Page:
I'm using fixed effects logistic regression in R, using the `glm`

function. I've done some reading about interpreting interaction terms in generalized linear models. When using the log odds, the model is linear and the interaction term(s) can be interpreted in the same way as OLS regression. When the coefficients are exponentiated into odds ratios, this is no longer the case. Since my audience are more familiar with odds ratios, i'd like to report my results using that metric.

Is there a pre-cooked way of calculating interaction terms as odds ratios using R? If, not, can anyone walk me through how this should be done?

Edit 1: I'm providing a reproducible example below.

```
set.seed(1234)
dat <- data.frame(
Y = factor(round(runif(60))),
x1 = rnorm(60, 10, 3),
sex = sample(c("male", "female"), size = 60, prob = c(.4, .6), replace = TRUE),
population = sample(c("France", "Kenya", "Thailand"), size = 60, prob = c(.3, .45, .25), replace = TRUE)
)
fm1 <- glm(Y ~ x1 + sex * population, family = binomial(link = "logit"), data = dat)
summary(fm1)
# odds ratios
exp(coef(fm1))
```

Edit 2: additional clarification.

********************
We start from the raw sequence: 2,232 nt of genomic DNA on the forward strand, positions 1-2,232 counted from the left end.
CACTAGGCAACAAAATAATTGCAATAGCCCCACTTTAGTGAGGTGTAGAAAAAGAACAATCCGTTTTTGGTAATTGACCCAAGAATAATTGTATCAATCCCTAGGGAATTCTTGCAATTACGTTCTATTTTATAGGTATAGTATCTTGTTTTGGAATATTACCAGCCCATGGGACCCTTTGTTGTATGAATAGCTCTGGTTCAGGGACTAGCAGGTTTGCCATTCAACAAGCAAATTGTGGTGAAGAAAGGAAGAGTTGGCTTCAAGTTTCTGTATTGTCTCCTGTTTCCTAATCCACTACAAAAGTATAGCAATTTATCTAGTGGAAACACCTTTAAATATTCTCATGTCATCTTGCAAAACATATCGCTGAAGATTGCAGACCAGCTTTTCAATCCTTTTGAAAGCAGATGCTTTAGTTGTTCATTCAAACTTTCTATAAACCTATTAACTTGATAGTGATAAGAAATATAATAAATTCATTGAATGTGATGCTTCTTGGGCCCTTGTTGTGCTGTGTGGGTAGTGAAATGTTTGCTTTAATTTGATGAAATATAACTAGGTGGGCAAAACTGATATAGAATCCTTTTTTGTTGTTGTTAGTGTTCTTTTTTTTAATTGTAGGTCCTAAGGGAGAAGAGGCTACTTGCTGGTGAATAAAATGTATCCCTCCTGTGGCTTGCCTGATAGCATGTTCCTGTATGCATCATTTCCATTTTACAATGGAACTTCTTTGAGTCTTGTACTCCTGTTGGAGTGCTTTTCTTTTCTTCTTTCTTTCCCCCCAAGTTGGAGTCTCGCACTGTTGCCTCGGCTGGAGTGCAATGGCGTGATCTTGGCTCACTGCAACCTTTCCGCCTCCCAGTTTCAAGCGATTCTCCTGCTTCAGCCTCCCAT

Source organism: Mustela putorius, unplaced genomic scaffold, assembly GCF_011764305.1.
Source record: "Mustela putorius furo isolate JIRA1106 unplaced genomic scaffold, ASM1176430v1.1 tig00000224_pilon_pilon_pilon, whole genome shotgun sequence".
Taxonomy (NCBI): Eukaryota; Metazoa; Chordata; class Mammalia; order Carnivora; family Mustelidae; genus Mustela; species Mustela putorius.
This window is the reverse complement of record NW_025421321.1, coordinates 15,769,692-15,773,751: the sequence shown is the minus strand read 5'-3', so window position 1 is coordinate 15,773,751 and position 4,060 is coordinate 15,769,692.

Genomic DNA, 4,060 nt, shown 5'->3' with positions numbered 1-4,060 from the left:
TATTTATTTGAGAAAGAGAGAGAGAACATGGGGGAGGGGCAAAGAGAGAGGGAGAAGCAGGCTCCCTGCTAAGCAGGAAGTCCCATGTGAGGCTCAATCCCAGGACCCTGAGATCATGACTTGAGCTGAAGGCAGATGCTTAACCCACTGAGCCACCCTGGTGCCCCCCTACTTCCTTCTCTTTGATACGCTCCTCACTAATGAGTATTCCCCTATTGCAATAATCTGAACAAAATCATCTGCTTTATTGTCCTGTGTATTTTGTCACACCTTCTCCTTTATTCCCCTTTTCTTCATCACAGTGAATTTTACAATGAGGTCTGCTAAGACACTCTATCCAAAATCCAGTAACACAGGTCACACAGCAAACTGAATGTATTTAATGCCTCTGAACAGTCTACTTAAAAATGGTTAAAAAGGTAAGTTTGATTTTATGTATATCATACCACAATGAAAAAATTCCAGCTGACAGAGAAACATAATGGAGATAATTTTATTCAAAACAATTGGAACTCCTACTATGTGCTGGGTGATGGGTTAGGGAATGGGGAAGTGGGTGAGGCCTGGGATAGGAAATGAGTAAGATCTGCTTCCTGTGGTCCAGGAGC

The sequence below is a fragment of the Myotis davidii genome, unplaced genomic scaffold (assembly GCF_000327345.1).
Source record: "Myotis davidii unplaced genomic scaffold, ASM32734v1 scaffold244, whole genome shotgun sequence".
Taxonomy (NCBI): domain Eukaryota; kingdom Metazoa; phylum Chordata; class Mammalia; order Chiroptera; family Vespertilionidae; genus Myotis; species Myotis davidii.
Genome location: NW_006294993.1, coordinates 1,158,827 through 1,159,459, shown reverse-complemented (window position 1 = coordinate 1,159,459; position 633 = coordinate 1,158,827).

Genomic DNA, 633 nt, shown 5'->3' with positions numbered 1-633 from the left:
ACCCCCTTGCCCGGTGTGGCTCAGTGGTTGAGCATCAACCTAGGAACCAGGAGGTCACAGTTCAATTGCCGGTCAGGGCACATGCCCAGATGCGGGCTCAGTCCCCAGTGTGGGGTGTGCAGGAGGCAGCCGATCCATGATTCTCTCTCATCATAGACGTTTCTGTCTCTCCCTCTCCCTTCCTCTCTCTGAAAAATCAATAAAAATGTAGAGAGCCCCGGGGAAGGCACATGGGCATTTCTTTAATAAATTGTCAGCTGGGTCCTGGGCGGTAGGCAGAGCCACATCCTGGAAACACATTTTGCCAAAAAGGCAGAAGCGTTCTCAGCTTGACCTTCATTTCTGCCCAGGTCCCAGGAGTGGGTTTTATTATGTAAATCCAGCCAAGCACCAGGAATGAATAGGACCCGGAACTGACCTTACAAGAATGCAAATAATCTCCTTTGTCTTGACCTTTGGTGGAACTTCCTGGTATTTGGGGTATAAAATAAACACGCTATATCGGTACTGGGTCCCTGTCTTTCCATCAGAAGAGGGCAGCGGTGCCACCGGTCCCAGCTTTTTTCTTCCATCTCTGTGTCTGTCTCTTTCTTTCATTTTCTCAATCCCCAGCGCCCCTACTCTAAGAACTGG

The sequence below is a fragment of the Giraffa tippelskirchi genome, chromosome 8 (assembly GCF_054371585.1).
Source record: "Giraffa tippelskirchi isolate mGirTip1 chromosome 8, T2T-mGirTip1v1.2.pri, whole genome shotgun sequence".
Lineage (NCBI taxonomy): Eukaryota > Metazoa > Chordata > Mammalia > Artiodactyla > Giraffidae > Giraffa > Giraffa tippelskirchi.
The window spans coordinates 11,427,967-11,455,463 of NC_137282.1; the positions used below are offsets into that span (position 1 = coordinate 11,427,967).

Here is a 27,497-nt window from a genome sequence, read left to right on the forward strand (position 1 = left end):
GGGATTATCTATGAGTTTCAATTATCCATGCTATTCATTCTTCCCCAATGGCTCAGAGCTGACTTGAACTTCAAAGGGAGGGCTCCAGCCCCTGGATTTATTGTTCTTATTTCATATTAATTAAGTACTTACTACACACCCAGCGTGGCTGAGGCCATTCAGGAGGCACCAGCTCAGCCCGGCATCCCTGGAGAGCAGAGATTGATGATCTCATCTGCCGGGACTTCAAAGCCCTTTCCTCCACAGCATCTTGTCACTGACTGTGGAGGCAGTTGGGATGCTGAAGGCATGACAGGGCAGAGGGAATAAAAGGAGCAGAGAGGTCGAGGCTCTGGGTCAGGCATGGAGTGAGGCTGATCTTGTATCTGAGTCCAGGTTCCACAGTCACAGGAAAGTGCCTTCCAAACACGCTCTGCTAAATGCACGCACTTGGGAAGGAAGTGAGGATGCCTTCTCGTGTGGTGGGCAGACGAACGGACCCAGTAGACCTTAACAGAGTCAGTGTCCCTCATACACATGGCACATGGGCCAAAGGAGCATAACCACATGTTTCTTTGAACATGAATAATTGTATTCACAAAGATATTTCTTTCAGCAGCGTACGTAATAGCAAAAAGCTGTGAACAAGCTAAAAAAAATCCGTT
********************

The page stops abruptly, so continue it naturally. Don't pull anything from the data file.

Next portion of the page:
The motivation behind my question comes from the following explanation of logistic regression interactions from the UCLA statistics site:

http://www.ats.ucla.edu/stat/stata/seminars/interaction_sem/interaction_sem.htm

My understanding, from reading this, is that the interpretation of interaction terms that have been transformed into either odds ratios or probabilities is not the same as for the same terms in log odds units. I guess I'm trying to understand if I just need to change my interpretation of the interaction term when converting to odds ratios, or whether I need to do some calculation in addition to the exponentiation?

smallreproducible example so we can better understand and more easily answer your question. – Ben Bolker Jun 23 '14 at 1:42cannotbe interpreted in the same way as interaction terms in OLS (whereas those in the log odds can). I'm trying to calculate interaction terms in odds ratios the correct way. – Chris Jun 23 '14 at 2:14`p/q = product of exp(beta_i)`

, where the betas are the coefficients of the linear predictor eta (this does not depend on whether the betas come from an interaction term or not). – James King Jun 23 '14 at 2:22`sex`

and`population`

? – Chris Jun 23 '14 at 2:29